The statistics are just numbers though. They don't help us understand what's driving the upward trend, which is alarming more prevalent, depending on the age groups the murdered fall into.

    What do we all think could be behind the upward trend? I have to say that over my lifetime, there have been a small number of people who upset me so much that if I never saw them again, that would be too soon, but I could never imagine myself murdering them, or feel the need to carry a weapon other than my wits to protect myself.

    What's it all about?
  14. Aquamarina1234

    Aquamarina1234 Star commenter

    Would detection rates and whole-life "really" sentences not deter?
    In fact, I dont care if sentences don't deter or not. Do it, thank yourself your own criminal pathetic angry stupid life has not been the result.
    Because believe me, if your life had been in my hands, wave it goodbye. Obvs I welcome excusatory excuses.
  15. Aquamarina1234

    Aquamarina1234 Star commenter

    Thank you for your reply. I need to have questions to temper my anger at the sentences. Yes I agree that the upbringing and community experience of the murderers is always presented as a excuse. Why.
    Oscillatingass likes this.
  16. LondonCanary

    LondonCanary Star commenter

    If it wasn't, we would all be murderers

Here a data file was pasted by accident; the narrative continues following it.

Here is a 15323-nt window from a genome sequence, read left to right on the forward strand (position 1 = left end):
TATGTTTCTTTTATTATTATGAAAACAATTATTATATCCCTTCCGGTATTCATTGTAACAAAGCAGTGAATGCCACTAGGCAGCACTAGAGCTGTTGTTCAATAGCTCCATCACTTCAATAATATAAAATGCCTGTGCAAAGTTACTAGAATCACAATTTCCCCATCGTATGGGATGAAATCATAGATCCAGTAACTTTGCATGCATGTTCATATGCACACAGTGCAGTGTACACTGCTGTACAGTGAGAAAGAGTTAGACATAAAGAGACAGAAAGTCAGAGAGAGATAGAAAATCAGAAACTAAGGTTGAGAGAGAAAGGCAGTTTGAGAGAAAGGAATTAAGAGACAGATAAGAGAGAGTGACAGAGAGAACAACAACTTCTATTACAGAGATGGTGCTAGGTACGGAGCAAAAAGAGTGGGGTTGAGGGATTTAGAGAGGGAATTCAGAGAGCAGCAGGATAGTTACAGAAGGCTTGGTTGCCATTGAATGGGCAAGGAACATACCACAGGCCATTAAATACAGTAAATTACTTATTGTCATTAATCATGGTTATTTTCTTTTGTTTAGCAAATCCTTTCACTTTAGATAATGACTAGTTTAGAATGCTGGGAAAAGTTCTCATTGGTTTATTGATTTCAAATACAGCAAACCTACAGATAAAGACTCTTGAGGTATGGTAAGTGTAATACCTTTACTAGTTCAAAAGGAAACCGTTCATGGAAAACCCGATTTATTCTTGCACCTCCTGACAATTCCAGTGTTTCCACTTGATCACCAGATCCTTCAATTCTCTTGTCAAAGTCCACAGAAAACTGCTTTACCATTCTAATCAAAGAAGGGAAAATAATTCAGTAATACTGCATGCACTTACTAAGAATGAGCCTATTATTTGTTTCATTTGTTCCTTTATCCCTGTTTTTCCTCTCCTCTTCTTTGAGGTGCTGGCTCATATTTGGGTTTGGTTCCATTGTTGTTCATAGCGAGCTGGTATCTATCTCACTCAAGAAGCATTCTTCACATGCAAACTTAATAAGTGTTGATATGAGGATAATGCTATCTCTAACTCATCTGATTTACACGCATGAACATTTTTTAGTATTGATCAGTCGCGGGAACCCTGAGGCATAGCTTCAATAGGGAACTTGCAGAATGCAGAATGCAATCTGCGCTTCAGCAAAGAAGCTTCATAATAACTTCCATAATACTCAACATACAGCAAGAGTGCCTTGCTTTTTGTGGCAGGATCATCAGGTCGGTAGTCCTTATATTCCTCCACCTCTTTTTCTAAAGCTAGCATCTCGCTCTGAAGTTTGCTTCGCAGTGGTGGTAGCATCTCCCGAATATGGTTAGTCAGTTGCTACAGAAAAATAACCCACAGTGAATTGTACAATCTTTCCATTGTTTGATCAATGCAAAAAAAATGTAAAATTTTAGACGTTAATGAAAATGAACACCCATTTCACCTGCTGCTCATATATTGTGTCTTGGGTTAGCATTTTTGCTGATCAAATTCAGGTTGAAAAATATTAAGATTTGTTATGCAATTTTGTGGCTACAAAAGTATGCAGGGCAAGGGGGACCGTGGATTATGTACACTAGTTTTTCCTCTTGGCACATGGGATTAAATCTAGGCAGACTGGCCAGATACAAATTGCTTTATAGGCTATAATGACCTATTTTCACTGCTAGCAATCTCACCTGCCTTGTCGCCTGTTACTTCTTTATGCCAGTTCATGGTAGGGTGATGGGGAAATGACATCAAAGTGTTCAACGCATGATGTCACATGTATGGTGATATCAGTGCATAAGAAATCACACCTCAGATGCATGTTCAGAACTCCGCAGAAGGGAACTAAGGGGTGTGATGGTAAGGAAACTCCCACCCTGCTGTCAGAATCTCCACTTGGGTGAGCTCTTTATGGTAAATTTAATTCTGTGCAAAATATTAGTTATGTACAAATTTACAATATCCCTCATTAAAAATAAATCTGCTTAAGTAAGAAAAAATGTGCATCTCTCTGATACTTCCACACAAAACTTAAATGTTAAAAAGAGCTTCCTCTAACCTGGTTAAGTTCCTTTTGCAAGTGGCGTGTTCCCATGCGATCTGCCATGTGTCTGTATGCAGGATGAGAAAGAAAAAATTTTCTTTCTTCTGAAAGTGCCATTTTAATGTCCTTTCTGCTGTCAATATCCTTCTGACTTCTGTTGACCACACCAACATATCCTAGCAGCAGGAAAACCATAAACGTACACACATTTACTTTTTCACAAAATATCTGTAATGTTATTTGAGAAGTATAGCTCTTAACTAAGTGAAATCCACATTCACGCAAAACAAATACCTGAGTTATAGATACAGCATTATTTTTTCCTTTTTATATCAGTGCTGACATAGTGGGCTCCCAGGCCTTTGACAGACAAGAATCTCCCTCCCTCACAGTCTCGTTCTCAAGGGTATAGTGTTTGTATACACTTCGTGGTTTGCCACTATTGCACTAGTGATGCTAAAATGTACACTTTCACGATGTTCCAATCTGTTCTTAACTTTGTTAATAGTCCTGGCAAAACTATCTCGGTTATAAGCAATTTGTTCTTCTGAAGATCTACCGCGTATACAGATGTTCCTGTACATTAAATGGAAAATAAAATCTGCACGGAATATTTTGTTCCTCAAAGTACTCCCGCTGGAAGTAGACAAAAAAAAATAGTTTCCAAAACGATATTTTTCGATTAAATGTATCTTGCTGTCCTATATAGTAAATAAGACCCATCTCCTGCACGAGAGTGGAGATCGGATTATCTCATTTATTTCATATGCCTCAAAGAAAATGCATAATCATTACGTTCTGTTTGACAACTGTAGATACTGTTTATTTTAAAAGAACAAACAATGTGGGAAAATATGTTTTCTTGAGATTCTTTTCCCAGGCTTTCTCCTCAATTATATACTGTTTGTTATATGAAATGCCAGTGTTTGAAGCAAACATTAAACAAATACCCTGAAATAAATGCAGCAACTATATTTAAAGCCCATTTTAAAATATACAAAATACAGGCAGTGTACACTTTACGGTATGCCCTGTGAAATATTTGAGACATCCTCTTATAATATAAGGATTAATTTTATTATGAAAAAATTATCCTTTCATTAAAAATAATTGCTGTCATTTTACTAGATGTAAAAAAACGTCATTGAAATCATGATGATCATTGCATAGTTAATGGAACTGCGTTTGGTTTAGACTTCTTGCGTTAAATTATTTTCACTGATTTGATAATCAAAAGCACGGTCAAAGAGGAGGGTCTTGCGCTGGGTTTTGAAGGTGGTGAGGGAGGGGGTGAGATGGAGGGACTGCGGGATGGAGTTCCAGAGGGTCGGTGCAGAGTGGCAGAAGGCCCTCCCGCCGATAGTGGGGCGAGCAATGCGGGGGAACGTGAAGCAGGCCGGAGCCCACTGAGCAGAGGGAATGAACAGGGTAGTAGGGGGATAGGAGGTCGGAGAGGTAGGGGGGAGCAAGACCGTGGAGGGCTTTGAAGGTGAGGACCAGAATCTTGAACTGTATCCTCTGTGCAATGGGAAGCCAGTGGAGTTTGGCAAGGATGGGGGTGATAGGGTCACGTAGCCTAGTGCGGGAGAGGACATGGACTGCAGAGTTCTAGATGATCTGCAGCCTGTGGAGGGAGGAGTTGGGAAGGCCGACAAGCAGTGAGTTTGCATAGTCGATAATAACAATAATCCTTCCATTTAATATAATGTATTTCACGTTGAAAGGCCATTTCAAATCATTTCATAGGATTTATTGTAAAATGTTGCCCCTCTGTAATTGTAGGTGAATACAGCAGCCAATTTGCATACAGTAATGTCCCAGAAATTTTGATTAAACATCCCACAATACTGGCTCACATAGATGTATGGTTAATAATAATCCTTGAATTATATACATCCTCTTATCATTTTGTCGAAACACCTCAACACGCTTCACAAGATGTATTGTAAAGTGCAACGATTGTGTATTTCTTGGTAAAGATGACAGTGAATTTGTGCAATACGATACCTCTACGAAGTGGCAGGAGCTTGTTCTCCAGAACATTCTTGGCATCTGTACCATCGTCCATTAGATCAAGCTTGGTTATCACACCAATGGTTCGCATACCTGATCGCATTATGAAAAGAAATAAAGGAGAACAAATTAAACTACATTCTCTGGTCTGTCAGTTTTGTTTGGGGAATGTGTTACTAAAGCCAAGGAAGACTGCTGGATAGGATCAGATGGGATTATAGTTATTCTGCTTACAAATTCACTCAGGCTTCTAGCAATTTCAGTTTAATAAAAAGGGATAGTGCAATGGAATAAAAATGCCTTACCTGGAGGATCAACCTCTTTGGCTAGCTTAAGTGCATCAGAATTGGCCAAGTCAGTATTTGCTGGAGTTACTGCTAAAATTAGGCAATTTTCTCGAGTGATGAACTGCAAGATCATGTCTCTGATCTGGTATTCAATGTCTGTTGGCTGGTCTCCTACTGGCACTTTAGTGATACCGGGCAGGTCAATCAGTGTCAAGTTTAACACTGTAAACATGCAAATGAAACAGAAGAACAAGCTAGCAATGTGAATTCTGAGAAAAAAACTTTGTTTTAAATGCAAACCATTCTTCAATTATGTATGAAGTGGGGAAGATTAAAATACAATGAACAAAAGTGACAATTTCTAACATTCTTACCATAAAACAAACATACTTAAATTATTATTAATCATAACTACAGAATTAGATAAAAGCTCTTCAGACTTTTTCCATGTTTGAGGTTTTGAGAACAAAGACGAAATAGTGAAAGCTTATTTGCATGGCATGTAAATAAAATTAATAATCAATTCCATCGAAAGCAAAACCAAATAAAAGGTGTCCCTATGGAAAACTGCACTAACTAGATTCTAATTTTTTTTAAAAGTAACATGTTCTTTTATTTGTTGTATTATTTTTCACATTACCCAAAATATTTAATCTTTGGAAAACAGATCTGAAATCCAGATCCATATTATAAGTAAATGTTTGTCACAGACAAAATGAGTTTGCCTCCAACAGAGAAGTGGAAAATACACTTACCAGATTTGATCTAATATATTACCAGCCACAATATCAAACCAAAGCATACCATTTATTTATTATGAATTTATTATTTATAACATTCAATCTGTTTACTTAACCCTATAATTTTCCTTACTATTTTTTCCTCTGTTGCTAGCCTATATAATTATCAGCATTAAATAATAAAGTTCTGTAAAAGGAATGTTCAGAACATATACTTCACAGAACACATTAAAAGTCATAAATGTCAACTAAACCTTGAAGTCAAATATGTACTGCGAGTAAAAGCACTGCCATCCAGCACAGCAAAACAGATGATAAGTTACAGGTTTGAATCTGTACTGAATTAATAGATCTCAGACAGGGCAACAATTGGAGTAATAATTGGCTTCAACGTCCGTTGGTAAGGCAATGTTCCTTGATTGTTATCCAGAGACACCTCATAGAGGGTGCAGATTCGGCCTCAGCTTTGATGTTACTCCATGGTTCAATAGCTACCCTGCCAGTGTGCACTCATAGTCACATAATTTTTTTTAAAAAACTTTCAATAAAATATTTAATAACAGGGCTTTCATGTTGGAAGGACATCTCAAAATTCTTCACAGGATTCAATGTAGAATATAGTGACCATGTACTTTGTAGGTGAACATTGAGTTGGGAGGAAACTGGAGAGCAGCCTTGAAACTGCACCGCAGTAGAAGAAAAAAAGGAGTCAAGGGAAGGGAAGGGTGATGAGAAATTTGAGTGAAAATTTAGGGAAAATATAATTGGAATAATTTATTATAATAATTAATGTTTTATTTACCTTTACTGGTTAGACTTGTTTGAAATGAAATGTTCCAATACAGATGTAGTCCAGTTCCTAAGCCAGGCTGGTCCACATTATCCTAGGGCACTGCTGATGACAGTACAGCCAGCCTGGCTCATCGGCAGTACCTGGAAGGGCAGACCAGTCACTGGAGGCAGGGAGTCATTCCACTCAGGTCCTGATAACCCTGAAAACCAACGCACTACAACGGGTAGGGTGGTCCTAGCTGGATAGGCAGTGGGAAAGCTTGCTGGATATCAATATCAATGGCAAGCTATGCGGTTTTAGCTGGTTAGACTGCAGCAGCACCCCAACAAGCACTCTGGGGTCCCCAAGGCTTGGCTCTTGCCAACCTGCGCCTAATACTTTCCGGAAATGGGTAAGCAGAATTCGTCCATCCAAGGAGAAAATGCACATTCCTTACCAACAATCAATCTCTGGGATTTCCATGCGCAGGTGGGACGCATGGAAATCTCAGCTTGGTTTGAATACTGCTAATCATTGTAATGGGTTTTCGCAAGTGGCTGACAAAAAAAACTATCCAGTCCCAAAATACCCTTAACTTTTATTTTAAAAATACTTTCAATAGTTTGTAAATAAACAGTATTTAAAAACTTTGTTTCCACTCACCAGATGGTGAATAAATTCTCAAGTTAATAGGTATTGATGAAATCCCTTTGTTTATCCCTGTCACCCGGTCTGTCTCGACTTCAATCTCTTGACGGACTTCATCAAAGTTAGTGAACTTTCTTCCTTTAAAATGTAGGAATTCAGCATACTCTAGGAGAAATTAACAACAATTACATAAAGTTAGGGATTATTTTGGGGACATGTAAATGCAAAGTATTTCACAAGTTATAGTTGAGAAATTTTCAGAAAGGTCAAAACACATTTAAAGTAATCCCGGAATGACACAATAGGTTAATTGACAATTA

17. Duke of York

    Duke of York Star commenter

    Are you able to expand on that a bit? What is it, do you think, that prevents you from being a murderer?

    I don't mean this to be taken the wrong way, Madge, but you're not shy of being confrontational.

    What is it for you that makes the difference between having an argument with some random bloke in the pub over the price of fish, and the decision of whether or not to be tooled up on the next occasion you visit that pub?
  18. Oscillatingass

    Oscillatingass Star commenter

    Is it that the defence have to think of something to say even if the criminal in question has admitted the crime and cooperated with the investigation? I mean what can they say apart from "Err well members of the jury my client has admitted his guilt err.. nothing further to say." I presume they have to talk about how the defendant is "vulnerable" and if only the youth clubs hadn't been shut down he probably wouldn't have been a knife wielding psychopath. Perhaps the poor chap has a drug and alcohol problem which is always a handy excuse for defence barristers. Seriously 12 and a half years for the most callous, cold blooded and vicious murders I have ever had the misfortune to read about is frankly beyond a joke. I note on the same day, two criminals who attempted to rob two Arsenal footballers got 10 years each. In the robbery no one got killed. Like Aqua I am appalled by the lenience of the sentence of Griffiths the murderer.
    Weald56 likes this.
  19. Oscillatingass

    Oscillatingass Star commenter

    Please be so kind as to explain this.
  20. LondonCanary

    LondonCanary Star commenter

    The right upbringing and community experience stops us being murderers the wrong sort doesn't.